Spark has been accused by Chorus of using a controversial sales practice known as "inertia sale" to encourage customers with copper-line home phones to switch to an alternative phone service that uses Spark's wireless network.
Spark has rejected the charge and says it is taking customers to a more modern and generally cheaper technology.
Chorus spokesman Steve Pettigrew said that Chorus was "deeply uncomfortable" with Spark's actions and had to ask "two or three questions" from lawmakers after concerns raised by his constituents.
Pettigrew said it appears that people were informed by Spark that the Chorus was pulling out its copper network, and that residential phone customers needed to switch to wireless technology.
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Pettigrew said there is no timetable for the closure of its copper network, which will remain available throughout the country for "at least" in the coming years.
Even so, the closures would only occur in areas where an alternative fiber optic was readily available, he said.
He understood that Spark was writing to customers giving people a date to "refuse" the outlet of the copper network.
"If you call, you will be informed that wireless is the future and that Chorus is shutting down the copper network and now would be a good time to migrate to new services."
If customers agreed, they would get a kit that would allow them to switch to a wireless phone service.
"If you do not respond until the date they will send one to you," he said.
Pettigrew believed it was inertia selling.
He said the approach was focused on customers who had only a landline instead of other services such as broadband.
"They tend to be older and if someone tells you to do it, you do it. I feel very uncomfortable that it's a method and an approach," he said.
Spark spokeswoman Lucy Fullarton confirmed that the company had initiated a new initiative to transfer some of its customers who had only one home phone with Spark "from a copper line service to a modern wireless solution."
"These customers are being transferred to a new wireless fixed-level plan, which comes with unlimited local calls, a two-phone starter pack, a modem, and a power unit for use in power outages, a transition dedicated to customer support. team, all at a monthly price below what most pay today for their copper service, "she said.
She agreed that there is still no timetable for the withdrawal of copper network services, but said the time has come "to start helping our customers with the transition, with an initial focus on those customers for whom the change should be relatively straightforward ".
If customers did not connect the wireless modem that was delivered to them, they would still be charged for the current plan, she said.
"If there are reasons why a customer can not move – like dependence on a special device, an alarm that does not work on wireless or any other special needs, then we will not move them while we discuss and evaluate other options with them," she said .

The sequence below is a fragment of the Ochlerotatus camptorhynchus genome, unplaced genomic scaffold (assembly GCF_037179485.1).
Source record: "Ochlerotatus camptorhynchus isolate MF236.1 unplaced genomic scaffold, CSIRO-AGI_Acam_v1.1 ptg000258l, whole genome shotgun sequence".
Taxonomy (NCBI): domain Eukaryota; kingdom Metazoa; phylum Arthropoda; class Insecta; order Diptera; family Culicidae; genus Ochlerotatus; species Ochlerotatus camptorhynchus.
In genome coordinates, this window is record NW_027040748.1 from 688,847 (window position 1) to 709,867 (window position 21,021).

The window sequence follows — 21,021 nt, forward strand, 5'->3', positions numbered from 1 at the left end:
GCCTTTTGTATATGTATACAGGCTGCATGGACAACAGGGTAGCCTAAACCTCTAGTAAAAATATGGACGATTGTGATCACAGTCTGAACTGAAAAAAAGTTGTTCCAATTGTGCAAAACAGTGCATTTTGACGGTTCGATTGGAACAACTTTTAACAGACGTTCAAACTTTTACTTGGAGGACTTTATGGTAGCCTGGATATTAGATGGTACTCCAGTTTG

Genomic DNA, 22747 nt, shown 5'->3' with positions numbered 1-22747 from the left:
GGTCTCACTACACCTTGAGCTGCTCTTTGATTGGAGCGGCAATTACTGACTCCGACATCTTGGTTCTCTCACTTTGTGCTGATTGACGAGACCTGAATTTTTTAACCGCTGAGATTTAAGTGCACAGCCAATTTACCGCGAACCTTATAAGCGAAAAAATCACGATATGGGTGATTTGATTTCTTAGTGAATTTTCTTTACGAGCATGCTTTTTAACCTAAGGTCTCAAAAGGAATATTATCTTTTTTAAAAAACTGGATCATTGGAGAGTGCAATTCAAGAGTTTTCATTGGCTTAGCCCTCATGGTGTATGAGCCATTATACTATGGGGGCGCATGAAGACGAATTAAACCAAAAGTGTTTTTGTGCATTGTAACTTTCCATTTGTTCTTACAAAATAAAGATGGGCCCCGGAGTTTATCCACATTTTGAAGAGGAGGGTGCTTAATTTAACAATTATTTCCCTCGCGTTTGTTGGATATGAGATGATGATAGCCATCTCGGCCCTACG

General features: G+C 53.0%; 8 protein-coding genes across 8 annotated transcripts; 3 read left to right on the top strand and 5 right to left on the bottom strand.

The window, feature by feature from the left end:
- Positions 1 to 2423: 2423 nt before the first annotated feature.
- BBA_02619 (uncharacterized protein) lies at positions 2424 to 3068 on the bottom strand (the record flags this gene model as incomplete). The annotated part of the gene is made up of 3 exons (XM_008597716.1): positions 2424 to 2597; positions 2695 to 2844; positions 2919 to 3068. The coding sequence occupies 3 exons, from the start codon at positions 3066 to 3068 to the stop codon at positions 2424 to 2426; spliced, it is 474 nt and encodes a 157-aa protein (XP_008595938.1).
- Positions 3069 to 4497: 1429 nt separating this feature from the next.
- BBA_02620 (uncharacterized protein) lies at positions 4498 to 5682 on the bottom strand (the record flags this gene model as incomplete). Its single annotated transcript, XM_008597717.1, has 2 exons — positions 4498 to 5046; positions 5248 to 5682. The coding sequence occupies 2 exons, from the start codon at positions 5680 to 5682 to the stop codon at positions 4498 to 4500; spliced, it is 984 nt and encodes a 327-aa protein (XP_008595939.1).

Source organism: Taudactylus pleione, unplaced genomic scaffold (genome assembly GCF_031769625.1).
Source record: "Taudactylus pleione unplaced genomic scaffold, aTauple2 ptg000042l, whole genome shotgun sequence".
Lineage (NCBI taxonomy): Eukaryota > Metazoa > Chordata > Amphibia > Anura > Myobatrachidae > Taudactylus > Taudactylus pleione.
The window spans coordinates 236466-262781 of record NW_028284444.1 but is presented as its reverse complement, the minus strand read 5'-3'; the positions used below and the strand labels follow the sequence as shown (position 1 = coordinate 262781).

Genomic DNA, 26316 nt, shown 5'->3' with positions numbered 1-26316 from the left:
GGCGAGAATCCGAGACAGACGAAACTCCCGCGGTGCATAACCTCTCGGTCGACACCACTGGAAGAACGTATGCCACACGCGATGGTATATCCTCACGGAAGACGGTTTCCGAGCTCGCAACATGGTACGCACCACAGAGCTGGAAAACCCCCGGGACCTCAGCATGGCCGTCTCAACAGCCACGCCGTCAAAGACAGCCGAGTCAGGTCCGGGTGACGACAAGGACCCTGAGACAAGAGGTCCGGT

"In addition, there may be clients that may be considered vulnerable," for whom migration will need to be managed differently, but we intend to work with them on a migration plan that is tailored to their specific needs. "
Spark's wireless service costs $ 50 a month, while copper-line phone service costs $ 61.15 if a $ 4.95 maintenance fee – unnecessary with wireless broadband – is included .
If customers decided to "not proceed with this modified wireless fixed-line service," they would receive a "fully paid mail bag and requested the return of the connection kit," Fullarton said.
The lines mark a new front in a battle between Chorus and Spark over what Chorus has seen as Spark's aggressive wireless broadband market and Spark's undue negative comments on the performance and reliability of its broadband network. copper.
Spark has responded in the past that customers expressed greater customer satisfaction after switching from the Chorus copper network to their own wireless broadband network.
Pettigrew could not tell if Chorus was thinking of taking any action.
"But it's probably mostly up to individuals to take their concerns to consumer groups," he said.
The Ministry of Business, Innovation and Employment says that it is a violation of the Fairtrade Act of companies to send "unsolicited products or services – when you receive products or services that you have not requested or requested."
"The only exceptions are electricity and piped gas," the website says.
Fullarton said Spark would argue that the wireless device he was sending was not "unsolicited goods, which we understand to be involved in a situation of inertia of sale."
"This is because Spark already provides a fixed service for these customers [and] we are now modifying the way we deliver this landline service so that it is delivered to Spark's 4G network instead of the copper network, "she said.
"Customers are not required to purchase this kit with us – we have provided the kit so they can continue to receive Spark's existing fixed service."
Spark now explained in letters sent to customers that they did not have to pay for the equipment and that it was "in us and you do not have to pay for any damage unless you deliberately do the damage."
The letters said that if customers did not need the kit, they should contact Spark and she would arrange a courier for her return, she said.